You may not recognise the name, but Albert Mehrabian authored some of the most famous studies in communications research. His most well-known hypothesis: When two people communicate face-to-face, how much of the meaning is communicated verbally, and how much is communicated non-verbally?
First published in 1971, his research is almost a quaint idea today, considering that a lot of organisational and personal communications uses decidedly non-face-to-face methods such as new, social and digital media.
But despite using Twitter, Facebook, blogs to communicate – and I’m as guilty of this as anyone – there’s something in Mehrabian’s research that is as relevant now as it was 40 years ago.
Let’s say you’re part of a typical audience. The next speaker shuffles uncomfortably toward the podium. He takes a bit longer than usual to get himself settled, organising his notes, fiddling with his too-tight tie, and clearing his throat over and over. Finally, after emitting a long painful sigh, he looks up and over his smudgy glasses, squints into the darkness, and after an embarrassingly long pause, says in a tight fearful voice:
“I’m very excited to be here today as I have some important conclusions from my research that will change how we think about today’s topic.”
Note the dissonance. Would you believe what he said (his verbal communications)? Or would you believe how he acted (his nonverbal communications)?
Mehrabian’s research found that audience’s perceptions – the combination of feelings, attitudes and understanding – are guided by three parts of face-to-face communications, sometimes called the 3 V’s.
Of the total message …
- 55% of this nervous man’s message came from your perception of his face and body (or Visual)
- 38% of the message came from the way he said his words (or Voice)
- Just 7% came from the words alone (or Verbal
If you take these figures on face value alone, it suggests that the receiver (the audience) overwhelmingly trusts the non-verbal aspects of the speaker: 93% vs. 7%. In other words, as an audience member, you trust what you see and hear, more than you trust the actual words.
From a speaker’s point-of-view, this means a couple of things.
There’s an important difference between writing your words and presenting your words. They’re complementary – but very different – skills. Writing is editing everything you know about a topic down to information you put in a report or, increasingly, a slide. Presenting is taking that information and distilling it to one message, with supporting facts or opinion. You aren’t ready to present until you can look at a slide, turn away and tell someone else the singular message of that slide, without hesitation and in one breath.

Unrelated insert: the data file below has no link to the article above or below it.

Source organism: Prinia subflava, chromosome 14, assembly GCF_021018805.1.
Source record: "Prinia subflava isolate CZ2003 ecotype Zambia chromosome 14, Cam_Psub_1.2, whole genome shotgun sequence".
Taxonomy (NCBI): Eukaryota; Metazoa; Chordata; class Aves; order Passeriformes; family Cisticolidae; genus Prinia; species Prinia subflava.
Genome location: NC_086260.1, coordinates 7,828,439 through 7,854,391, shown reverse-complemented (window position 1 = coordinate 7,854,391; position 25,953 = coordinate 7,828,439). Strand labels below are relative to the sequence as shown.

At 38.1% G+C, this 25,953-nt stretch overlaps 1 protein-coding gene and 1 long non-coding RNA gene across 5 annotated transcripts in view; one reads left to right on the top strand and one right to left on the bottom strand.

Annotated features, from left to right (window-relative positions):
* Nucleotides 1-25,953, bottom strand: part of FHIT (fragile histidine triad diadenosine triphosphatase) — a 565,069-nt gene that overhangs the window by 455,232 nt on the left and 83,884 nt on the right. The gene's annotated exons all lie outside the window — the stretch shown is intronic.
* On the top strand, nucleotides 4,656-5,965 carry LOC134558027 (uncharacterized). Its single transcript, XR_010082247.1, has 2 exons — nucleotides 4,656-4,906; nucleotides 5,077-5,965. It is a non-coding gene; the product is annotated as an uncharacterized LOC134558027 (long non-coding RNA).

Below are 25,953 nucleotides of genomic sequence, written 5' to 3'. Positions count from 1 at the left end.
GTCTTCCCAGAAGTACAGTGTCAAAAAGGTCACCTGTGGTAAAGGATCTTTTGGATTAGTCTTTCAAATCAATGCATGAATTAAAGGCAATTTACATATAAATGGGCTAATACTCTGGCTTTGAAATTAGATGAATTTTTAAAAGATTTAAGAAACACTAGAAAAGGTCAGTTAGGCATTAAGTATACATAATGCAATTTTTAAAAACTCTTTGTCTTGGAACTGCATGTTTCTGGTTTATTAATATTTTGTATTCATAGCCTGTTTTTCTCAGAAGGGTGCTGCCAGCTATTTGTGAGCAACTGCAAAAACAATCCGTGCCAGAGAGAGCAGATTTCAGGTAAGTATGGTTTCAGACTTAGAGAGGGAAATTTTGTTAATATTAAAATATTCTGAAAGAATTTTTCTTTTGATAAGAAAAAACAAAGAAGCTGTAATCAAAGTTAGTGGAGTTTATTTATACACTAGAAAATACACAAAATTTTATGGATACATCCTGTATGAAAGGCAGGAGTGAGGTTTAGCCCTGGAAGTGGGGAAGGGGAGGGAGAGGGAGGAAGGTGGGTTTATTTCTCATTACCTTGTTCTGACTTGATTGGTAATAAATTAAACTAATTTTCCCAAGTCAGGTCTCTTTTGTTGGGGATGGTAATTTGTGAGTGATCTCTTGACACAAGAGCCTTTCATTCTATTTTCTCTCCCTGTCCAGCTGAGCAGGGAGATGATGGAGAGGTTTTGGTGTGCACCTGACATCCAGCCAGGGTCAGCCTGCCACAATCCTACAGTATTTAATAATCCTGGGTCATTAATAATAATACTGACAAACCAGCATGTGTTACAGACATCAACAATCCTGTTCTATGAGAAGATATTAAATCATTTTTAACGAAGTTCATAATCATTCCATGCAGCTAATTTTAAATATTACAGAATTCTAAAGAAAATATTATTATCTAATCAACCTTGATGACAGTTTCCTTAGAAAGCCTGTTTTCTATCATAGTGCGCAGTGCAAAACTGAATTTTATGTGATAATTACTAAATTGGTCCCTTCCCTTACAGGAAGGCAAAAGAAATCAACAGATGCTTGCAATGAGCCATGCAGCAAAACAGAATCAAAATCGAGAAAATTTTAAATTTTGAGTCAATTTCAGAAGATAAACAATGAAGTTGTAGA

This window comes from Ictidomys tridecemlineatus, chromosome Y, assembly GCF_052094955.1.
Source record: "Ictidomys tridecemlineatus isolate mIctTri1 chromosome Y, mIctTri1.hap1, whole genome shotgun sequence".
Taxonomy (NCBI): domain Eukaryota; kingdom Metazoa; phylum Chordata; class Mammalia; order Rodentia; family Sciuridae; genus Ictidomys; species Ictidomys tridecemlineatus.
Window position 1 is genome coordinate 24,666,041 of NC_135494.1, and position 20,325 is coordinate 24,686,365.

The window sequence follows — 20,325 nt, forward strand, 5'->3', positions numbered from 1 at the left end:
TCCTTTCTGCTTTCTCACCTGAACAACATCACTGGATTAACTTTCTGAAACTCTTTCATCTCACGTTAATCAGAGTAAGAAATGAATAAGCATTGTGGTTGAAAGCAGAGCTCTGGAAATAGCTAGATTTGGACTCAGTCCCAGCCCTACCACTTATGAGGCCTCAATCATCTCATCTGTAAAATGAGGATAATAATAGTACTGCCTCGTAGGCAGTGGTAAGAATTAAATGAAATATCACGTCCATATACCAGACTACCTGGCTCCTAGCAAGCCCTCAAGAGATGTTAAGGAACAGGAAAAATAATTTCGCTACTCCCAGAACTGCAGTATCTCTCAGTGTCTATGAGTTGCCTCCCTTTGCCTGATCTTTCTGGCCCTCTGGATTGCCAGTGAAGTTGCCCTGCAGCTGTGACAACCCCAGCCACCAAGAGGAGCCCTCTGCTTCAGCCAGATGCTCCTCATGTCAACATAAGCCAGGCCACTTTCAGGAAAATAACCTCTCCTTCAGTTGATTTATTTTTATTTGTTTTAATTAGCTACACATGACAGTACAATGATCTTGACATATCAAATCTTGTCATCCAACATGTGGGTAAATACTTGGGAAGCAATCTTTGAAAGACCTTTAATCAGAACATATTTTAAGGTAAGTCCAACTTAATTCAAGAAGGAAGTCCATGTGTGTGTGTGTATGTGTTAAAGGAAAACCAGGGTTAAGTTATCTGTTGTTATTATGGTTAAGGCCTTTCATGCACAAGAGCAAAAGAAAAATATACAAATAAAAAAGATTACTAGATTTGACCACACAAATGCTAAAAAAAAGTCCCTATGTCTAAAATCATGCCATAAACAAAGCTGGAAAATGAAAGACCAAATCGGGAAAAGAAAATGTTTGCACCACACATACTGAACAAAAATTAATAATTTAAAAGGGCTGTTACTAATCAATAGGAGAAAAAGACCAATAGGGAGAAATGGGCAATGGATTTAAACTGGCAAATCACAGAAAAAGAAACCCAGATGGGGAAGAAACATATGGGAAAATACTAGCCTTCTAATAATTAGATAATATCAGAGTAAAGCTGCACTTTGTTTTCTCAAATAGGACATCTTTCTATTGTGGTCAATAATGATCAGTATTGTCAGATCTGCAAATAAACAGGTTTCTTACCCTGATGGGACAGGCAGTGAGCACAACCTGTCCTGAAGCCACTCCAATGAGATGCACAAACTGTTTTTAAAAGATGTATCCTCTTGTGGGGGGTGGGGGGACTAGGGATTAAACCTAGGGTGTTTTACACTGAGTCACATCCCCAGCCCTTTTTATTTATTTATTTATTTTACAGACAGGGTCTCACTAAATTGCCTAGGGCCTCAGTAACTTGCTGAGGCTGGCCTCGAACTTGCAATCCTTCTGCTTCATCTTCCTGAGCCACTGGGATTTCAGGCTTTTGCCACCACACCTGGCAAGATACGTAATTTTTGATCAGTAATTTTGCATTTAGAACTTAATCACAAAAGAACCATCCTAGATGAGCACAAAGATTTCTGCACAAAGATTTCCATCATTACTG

You cannot read your slides to the audience. The audience reads your slides faster than you can aloud. You’re not only annoying (it’s hard to read when you’re saying the same thing), but it’s disrespectful. After saying the key message (which is essentially the title of the slide), you must talk about the slide: add your opinion, support it with a bit of detail, give us context understand why your message is important to remember. There’s also significant research now that shows conclusively that you do not help people remember your messages by reading them; in fact, you do the opposite. They’re far more likely to forget more quickly what you said when you read your slides.
You must know how you come across in a business situation. Part of presentation skills training must involve being filmed giving a typical presentation in your typical style. To analyse it, you – and the trainer – should review it objectively, meaning you must pretend you do not know this person.
- Turn off the sound and watch the person. What do you think of the person? Are they believable? Why, or why not?
- Turn away from the screen and listen to the person. How’s the voice? Is it strong? Does it have variation? Is it too fast, or too soft?
- Listen only to the person’s words. Is what this person say make sense? Is there logic and flow?
- Ask for candid or anonymous comments. You might take the added step by having people provide you with their perceptions, so you can continue to learn (and improve) both your skills and your objectivity.
Isolate improvements in each area. Use these to rehearse on your own, returning in a day or two to be re-filmed so you can see where and how this person has improved.
At the end of the day, if you are presenting at a critical meeting – either in a large auditorium, or from the head of a table at a small team meeting – you should give some thought to bringing all three elements of Mehabrian’s research together into one seamless and polished package. Otherwise, that recommendation, hypothesis or Big Idea, won’t be approved. And where does that leave you and your career?
Have a question about presentation skills training? Write me at firstname.lastname@example.org.
Any other thoughts on how you’d apply Mehrabian’s research? How else do you rehearse to ensure all three elements come together in one credible package?